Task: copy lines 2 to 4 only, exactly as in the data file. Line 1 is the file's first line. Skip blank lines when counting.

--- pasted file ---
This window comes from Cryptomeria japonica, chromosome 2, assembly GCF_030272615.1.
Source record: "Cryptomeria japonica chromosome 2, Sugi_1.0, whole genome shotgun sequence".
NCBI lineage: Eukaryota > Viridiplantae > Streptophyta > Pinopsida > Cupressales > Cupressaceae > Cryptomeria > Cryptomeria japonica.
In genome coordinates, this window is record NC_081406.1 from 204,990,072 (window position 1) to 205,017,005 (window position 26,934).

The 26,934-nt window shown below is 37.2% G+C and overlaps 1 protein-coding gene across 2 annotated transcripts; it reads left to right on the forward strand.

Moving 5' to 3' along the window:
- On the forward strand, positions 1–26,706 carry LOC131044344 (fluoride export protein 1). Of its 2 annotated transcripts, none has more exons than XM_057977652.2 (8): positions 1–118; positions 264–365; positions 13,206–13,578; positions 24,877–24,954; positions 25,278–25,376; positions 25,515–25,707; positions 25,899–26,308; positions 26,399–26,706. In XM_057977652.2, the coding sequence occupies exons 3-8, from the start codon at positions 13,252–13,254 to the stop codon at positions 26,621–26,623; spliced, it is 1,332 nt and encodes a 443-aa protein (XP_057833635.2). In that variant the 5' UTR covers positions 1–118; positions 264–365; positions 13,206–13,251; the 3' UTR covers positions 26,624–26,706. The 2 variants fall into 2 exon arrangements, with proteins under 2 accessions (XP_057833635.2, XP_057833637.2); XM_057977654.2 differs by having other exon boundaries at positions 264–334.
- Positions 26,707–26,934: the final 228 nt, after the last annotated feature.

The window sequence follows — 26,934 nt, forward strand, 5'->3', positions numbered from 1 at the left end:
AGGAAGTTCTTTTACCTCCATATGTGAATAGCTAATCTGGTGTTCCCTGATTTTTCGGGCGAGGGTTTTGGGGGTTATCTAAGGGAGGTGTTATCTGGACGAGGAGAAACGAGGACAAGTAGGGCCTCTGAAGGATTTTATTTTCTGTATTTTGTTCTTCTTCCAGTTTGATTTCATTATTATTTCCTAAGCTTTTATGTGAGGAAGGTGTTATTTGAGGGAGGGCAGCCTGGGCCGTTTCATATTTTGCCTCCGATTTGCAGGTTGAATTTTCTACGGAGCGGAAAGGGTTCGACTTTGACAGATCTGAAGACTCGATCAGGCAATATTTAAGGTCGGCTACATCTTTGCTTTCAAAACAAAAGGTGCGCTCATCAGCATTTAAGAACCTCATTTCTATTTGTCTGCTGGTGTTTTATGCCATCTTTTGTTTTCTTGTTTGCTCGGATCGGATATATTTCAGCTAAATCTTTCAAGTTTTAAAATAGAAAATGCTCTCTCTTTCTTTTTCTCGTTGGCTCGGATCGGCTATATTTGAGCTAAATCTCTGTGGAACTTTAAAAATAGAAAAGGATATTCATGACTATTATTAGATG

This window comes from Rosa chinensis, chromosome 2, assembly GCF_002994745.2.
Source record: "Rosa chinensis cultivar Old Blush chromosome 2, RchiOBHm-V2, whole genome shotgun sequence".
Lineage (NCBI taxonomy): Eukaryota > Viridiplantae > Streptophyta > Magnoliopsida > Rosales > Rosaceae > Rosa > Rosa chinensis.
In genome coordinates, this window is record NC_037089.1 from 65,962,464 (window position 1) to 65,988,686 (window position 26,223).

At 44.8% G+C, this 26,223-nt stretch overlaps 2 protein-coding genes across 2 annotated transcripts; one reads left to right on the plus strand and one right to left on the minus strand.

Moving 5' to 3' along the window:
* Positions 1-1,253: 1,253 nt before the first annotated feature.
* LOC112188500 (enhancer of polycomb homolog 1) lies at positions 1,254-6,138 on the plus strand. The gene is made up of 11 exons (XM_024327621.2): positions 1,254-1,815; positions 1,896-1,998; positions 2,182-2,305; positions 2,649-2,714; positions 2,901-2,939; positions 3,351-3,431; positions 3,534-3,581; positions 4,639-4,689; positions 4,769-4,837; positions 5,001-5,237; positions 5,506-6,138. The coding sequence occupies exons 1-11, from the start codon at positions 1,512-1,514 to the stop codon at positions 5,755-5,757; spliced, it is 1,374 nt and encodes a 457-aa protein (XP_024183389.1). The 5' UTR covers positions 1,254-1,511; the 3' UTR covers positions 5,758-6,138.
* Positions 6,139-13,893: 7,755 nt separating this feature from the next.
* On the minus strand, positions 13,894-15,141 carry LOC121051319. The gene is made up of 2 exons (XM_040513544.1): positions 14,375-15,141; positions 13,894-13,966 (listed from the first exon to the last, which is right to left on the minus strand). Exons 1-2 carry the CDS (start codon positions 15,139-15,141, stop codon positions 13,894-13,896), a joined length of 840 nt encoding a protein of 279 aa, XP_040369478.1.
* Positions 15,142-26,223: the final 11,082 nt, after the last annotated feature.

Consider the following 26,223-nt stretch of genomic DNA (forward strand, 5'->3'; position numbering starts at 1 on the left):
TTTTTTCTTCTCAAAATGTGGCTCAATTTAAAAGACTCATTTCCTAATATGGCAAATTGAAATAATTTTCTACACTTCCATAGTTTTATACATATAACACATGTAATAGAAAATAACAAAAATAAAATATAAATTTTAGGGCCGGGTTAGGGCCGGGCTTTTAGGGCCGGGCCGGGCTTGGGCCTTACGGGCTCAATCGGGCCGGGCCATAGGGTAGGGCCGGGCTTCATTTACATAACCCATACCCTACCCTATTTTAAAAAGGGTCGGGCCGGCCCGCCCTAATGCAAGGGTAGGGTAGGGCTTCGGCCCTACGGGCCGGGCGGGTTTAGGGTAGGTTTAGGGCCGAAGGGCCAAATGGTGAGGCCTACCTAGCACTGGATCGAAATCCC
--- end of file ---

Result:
Source record: "Cryptomeria japonica chromosome 2, Sugi_1.0, whole genome shotgun sequence".
NCBI lineage: Eukaryota > Viridiplantae > Streptophyta > Pinopsida > Cupressales > Cupressaceae > Cryptomeria > Cryptomeria japonica.
In genome coordinates, this window is record NC_081406.1 from 204,990,072 (window position 1) to 205,017,005 (window position 26,934).